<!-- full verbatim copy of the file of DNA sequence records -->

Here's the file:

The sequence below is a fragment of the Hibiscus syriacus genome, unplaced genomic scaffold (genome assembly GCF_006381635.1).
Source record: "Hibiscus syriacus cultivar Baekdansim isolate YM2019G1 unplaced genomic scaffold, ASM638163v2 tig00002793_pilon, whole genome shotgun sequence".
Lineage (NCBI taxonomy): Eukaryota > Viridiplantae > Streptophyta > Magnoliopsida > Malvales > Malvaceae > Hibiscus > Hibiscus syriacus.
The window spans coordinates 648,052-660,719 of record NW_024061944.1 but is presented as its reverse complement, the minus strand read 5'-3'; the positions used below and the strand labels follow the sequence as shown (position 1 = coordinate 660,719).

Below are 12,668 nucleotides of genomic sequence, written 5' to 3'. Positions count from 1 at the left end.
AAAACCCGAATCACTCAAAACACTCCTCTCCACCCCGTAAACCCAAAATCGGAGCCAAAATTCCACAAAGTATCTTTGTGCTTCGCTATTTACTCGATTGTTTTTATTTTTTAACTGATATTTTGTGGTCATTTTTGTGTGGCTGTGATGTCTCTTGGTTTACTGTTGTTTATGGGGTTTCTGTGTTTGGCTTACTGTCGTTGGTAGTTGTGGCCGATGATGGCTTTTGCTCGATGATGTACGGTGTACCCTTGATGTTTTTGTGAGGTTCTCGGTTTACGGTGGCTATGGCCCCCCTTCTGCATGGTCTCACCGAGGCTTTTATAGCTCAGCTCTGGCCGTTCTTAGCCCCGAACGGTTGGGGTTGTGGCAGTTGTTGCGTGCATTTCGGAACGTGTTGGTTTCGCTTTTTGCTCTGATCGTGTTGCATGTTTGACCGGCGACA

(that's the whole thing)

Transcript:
The sequence below is a fragment of the Hibiscus syriacus genome, unplaced genomic scaffold (genome assembly GCF_006381635.1).
Source record: "Hibiscus syriacus cultivar Baekdansim isolate YM2019G1 unplaced genomic scaffold, ASM638163v2 tig00002793_pilon, whole genome shotgun sequence".
Lineage (NCBI taxonomy): Eukaryota > Viridiplantae > Streptophyta > Magnoliopsida > Malvales > Malvaceae > Hibiscus > Hibiscus syriacus.
The window spans coordinates 648,052-660,719 of record NW_024061944.1 but is presented as its reverse complement, the minus strand read 5'-3'; the positions used below and the strand labels follow the sequence as shown (position 1 = coordinate 660,719).

Below are 12,668 nucleotides of genomic sequence, written 5' to 3'. Positions count from 1 at the left end.
AAAACCCGAATCACTCAAAACACTCCTCTCCACCCCGTAAACCCAAAATCGGAGCCAAAATTCCACAAAGTATCTTTGTGCTTCGCTATTTACTCGATTGTTTTTATTTTTTAACTGATATTTTGTGGTCATTTTTGTGTGGCTGTGATGTCTCTTGGTTTACTGTTGTTTATGGGGTTTCTGTGTTTGGCTTACTGTCGTTGGTAGTTGTGGCCGATGATGGCTTTTGCTCGATGATGTACGGTGTACCCTTGATGTTTTTGTGAGGTTCTCGGTTTACGGTGGCTATGGCCCCCCTTCTGCATGGTCTCACCGAGGCTTTTATAGCTCAGCTCTGGCCGTTCTTAGCCCCGAACGGTTGGGGTTGTGGCAGTTGTTGCGTGCATTTCGGAACGTGTTGGTTTCGCTTTTTGCTCTGATCGTGTTGCATGTTTGACCGGCGACA